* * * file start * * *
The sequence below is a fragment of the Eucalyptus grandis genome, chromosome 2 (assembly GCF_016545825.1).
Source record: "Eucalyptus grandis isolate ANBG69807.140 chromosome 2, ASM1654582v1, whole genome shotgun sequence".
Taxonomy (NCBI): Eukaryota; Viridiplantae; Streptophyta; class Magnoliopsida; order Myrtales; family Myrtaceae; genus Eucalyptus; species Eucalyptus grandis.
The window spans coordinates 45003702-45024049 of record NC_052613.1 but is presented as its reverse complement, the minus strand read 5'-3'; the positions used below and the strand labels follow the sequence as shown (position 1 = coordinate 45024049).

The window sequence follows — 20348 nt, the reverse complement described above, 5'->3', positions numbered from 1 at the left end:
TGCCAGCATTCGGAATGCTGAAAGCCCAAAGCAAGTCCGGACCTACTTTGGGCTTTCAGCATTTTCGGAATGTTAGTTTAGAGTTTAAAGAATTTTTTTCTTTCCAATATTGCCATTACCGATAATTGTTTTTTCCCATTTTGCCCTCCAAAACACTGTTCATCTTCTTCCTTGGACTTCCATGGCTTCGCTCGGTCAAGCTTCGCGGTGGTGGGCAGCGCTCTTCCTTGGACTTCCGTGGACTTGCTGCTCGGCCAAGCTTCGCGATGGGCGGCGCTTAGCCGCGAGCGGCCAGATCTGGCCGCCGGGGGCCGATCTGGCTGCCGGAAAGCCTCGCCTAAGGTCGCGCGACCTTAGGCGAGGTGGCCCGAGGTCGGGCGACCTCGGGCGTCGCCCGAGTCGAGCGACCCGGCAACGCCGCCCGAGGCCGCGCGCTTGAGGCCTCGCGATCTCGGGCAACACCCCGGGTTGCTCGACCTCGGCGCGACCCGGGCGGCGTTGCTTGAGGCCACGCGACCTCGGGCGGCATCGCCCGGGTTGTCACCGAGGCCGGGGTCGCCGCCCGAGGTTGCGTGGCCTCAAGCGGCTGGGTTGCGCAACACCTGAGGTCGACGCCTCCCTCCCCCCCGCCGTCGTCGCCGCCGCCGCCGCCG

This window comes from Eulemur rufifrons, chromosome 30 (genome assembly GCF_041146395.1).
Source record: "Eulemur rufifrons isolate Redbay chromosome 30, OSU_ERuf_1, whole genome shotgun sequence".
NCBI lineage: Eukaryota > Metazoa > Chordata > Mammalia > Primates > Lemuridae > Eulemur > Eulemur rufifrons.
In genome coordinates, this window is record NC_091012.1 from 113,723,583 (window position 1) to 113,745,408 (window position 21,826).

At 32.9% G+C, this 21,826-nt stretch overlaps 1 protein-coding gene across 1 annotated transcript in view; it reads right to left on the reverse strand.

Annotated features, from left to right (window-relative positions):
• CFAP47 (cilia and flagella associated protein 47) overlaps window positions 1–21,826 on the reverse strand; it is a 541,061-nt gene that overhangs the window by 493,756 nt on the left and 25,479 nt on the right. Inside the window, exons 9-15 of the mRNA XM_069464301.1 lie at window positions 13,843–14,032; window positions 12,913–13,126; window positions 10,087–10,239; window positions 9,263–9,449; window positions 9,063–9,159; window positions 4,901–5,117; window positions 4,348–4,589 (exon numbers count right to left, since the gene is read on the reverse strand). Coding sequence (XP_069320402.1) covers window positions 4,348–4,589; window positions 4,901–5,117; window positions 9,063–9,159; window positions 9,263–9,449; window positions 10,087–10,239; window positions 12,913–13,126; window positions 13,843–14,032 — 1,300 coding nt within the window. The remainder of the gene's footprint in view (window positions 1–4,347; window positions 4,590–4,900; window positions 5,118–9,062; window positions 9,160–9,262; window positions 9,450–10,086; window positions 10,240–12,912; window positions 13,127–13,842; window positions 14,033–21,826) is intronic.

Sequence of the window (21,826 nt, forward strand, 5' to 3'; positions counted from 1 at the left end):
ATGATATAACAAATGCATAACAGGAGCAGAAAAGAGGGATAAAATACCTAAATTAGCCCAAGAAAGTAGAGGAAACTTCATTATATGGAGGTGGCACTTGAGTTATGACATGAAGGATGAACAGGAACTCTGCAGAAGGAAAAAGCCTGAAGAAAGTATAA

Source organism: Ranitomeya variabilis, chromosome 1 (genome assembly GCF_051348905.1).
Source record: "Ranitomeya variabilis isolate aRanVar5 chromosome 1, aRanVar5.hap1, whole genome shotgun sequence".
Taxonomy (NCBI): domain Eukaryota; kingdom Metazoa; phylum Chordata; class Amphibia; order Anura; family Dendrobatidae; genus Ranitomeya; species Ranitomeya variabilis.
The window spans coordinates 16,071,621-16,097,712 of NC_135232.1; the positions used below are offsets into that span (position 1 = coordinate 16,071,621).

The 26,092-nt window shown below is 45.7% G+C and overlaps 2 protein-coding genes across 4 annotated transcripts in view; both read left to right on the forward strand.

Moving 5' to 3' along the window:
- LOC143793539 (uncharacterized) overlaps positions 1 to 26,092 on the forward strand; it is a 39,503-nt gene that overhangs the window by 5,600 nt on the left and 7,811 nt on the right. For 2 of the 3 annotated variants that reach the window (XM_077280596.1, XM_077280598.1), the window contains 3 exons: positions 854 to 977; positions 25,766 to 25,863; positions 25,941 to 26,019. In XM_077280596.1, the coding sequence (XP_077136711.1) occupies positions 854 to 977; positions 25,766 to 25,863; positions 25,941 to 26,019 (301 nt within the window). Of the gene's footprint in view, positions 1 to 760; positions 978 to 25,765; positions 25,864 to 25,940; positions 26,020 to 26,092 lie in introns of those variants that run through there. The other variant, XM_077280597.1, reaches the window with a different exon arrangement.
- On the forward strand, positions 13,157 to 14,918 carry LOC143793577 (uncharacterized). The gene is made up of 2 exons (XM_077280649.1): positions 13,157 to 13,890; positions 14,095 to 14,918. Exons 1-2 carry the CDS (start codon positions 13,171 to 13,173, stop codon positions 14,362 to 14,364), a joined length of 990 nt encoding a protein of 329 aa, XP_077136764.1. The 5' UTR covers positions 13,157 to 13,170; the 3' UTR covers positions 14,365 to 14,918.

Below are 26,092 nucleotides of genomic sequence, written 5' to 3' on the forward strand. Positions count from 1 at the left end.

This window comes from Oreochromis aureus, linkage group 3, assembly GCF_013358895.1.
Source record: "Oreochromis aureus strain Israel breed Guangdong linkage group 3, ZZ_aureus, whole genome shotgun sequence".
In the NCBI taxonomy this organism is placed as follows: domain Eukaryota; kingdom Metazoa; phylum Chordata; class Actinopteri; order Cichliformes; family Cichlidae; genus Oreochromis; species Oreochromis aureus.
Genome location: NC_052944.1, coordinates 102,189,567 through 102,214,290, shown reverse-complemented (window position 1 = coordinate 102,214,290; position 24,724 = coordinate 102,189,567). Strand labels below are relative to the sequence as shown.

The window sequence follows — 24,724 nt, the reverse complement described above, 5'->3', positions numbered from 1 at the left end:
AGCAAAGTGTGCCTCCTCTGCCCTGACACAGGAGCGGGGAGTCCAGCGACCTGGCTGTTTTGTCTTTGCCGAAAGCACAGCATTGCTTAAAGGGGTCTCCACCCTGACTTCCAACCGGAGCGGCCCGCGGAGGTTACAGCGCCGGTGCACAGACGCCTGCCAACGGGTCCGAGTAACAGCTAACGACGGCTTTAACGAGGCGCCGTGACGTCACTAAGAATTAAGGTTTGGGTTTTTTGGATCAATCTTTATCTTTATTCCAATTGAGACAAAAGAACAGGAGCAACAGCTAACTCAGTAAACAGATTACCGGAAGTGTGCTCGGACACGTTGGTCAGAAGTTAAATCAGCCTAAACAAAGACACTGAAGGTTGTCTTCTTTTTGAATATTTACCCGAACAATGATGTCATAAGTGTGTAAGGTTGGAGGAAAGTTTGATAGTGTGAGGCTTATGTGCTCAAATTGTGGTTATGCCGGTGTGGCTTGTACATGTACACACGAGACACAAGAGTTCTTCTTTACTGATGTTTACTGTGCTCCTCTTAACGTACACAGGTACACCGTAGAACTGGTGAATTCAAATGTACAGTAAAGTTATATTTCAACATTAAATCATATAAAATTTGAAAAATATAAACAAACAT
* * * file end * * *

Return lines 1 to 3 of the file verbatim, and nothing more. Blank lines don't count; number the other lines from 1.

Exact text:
The sequence below is a fragment of the Eucalyptus grandis genome, chromosome 2 (assembly GCF_016545825.1).
Source record: "Eucalyptus grandis isolate ANBG69807.140 chromosome 2, ASM1654582v1, whole genome shotgun sequence".
Taxonomy (NCBI): Eukaryota; Viridiplantae; Streptophyta; class Magnoliopsida; order Myrtales; family Myrtaceae; genus Eucalyptus; species Eucalyptus grandis.